Tired of feeding your PS3 discs to access Netflix's streaming video service? Of playing second fiddle to Microsoft's Xbox 360, which offers the service fully integrated with Xbox LIVE, disc-free?
Wait a just a little longer, says Netflix, and you can throw those discs out for good.
The company's CEO Reed Hastings today announced plans to launch "a new version of our Sony PS3 user interface which doesn't require a disc, and is dynamically updated continuously with the latest Netflix UI improvements."
When? Before the company's next earnings call in October, wrote Hastings in an investor statement. The company launched a version of Netflix for the PS3 late last year, but it requires users insert a Blu-ray disc to access it.
Hastings followed that up with a candid nod to direct competitor Hulu, whose Hulu Plus subscription streaming service just entered public beta with exclusive placement on the PS3 through 2010. Clearly Hulu has Netflix sitting up and paying attention.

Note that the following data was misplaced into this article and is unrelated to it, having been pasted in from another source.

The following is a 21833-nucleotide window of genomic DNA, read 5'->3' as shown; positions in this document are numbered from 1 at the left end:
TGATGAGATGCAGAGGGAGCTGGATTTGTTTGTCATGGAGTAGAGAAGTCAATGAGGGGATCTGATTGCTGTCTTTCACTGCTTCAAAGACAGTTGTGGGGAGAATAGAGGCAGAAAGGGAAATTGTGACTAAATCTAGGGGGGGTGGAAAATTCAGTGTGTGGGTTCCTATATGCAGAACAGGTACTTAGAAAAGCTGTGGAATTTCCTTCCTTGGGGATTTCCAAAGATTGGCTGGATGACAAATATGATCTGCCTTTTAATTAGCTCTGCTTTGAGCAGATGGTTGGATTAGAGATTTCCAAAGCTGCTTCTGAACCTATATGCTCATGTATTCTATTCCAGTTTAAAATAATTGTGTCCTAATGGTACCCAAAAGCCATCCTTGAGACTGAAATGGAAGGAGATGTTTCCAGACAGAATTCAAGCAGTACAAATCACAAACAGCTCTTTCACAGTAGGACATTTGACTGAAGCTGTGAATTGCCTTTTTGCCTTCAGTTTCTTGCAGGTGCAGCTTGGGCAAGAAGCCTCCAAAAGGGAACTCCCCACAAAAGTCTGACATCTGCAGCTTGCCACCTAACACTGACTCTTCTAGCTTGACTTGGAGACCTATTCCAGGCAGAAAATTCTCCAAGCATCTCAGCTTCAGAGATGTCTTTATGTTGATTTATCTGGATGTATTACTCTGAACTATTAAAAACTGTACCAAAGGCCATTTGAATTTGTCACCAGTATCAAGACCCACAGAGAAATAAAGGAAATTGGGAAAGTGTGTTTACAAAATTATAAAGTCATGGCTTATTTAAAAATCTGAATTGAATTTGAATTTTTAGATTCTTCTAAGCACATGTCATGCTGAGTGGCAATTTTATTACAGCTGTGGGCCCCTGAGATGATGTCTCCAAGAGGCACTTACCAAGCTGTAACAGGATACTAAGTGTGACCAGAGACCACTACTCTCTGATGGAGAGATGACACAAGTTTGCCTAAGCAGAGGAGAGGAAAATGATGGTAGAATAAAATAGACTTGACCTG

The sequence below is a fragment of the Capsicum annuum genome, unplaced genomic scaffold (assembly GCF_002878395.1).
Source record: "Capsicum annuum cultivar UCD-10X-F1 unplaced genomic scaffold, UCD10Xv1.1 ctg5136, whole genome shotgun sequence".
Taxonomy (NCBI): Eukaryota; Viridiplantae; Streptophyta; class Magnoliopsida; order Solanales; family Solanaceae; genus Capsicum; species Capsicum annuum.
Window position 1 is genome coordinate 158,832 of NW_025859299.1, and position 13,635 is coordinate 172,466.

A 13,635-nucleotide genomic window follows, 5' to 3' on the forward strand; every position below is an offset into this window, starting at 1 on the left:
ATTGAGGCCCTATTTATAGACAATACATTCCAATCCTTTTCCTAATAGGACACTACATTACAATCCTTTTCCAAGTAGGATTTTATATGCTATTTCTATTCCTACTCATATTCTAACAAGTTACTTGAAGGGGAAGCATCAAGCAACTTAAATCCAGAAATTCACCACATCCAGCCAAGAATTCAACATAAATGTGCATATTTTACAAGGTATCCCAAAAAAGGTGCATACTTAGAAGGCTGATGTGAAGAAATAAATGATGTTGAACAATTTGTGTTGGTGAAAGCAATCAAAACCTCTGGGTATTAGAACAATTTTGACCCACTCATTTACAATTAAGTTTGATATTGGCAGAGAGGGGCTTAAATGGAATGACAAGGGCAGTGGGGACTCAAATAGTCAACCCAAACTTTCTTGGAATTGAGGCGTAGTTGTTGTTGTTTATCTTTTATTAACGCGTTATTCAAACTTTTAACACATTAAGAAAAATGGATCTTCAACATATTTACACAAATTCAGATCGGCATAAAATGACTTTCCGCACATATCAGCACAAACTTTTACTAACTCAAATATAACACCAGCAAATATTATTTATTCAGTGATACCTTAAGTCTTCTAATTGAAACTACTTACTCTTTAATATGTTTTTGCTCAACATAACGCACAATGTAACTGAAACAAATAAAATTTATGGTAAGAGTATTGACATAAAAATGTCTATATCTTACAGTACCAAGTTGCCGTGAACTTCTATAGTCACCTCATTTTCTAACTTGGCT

"Once Hulu Plus has a few hundred thousand subscribers we'll be able to learn from consumers what they like about Hulu Plus," wrote Hastings. "Then we'll work to incorporate what we find back into Netflix."
If good composers borrow, we all know what great ones do, right? (As long as they're somehow able to work around patent law, anyway.)
But it's not just Hulu Netflix is fretting about. "In the long term, Hulu Plus and Netflix share the same major competitive threat," said Hastings, by which he means MVPDs--multichannel video programming distributors. Think set top boxes that offer broadband video playback, only tendered by wireline services from AT&T and Verizon, direct broadcast satellite companies, or your existing cable TV provider. This becomes a problem in Netflix's view if MVPD "get...so much better that fewer consumers choose to supplement with Netflix or Hulu Plus."
In his annual wrap-up, Hastings noted the company's launch of Netflix streaming service on the Wii and Apple iPad, but didn't offers subscription numbers, though he did say the company expects to be available "on over 100 million devices in consumers' homes."
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